In this study we reported on the efficacy and safety of VNS for 45 consecutive patients with DRE, 5–62 months after implantation. Nearly half (48.9%) of the patients had a decrease in overall seizure frequency, rising to over 50% at the final follow-up, and four of them (8.9%) became seizure-free. The results indicated a cumulative effect of VNS, with the responder rate increasing (from 15.6% to 48.9%) as the period of stimulation extended. Monthly seizure frequency decreased 24.2% after 3 months of stimulation and 70.3% after 60 months of stimulation compared with baseline. Our recent meta-analysis, which featured 5223 pediatric and adult patients, also confirmed the efficacy of VNS. Overall responder rates at 3, 6, 12, 24, 36, 48, and 60 months postoperatively were 42.1%, 45.5%, 40.1%, 45.1%, 48.2%, 50.2%, and 50.8%, respectively, demonstrating a tendency of increasing effectiveness with the extension of duration of stimulation [17
]. Hence, we assumed that the duration of follow-up was associated with seizure reduction.
To date, there has been no conclusive evidence on prognostic factors for VNS, so we established a Cox proportional hazard ratio regression model to provide convincing results. We performed analysis of Kaplan–Meier curves to ascertain the non-responder rates among groups. We found no significant categorical prognostic factors associated with better clinical outcome. Then we conducted a Cox regression analysis (including six preselected variates) using a stepwise procedure and found that neither the duration of epilepsy, the age at onset, nor the age at surgery had an effect on clinical outcome. It is noted that there was no positive association between shorter duration of epilepsy and better response to VNS for our cohort (p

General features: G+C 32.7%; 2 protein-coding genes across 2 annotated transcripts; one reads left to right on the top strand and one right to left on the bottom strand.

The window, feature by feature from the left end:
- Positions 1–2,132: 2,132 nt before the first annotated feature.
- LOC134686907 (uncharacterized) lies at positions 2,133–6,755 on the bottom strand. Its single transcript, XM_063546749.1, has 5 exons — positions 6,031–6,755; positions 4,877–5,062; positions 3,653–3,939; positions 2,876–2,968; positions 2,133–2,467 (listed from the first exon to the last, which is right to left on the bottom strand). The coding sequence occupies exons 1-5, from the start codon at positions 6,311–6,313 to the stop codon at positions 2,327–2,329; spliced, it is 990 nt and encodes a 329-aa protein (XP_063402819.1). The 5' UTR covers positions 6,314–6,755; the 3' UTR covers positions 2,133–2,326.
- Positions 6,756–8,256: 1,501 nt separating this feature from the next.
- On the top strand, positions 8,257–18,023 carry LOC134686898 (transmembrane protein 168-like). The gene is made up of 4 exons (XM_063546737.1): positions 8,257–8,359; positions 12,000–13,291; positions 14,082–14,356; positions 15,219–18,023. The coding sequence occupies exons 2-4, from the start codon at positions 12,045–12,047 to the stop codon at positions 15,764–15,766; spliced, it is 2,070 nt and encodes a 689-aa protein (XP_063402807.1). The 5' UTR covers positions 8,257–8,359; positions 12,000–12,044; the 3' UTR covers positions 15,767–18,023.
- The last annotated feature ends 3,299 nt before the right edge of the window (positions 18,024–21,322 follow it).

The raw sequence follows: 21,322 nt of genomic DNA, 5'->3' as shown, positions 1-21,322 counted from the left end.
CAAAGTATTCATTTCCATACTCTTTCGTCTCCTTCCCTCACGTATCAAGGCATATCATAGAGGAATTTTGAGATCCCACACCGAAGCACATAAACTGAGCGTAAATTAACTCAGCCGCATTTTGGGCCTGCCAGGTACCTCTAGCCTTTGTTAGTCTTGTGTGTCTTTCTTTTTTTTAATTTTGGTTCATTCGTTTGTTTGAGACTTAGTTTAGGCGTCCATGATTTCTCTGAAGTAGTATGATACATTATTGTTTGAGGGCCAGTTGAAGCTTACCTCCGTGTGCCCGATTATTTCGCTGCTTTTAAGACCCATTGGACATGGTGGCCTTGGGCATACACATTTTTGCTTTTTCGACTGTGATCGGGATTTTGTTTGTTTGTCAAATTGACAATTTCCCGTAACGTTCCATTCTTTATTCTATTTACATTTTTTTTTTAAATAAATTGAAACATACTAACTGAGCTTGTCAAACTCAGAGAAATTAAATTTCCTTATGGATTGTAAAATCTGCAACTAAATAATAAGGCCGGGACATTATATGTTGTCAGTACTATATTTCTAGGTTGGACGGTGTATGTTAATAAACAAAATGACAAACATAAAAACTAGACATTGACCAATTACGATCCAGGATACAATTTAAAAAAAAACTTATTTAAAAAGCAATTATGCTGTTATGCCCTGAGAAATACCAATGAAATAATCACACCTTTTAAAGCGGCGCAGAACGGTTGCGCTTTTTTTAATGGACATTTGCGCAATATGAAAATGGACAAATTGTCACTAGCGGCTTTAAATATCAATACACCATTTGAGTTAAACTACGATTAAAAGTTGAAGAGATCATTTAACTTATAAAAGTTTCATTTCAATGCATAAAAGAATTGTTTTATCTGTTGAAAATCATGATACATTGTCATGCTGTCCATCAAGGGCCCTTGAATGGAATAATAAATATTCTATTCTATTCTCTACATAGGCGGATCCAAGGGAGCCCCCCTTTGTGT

= 0.519, LR-test). Consistent with our study findings, a shorter duration of epilepsy was not associated with a better response to VNS treatment in a cohort of 70 patients with DRE [18
]. However, a meta-analysis conducted by Wang et al. found that shorter duration of epilepsy was associated with a favorable outcome for patients with DRE [19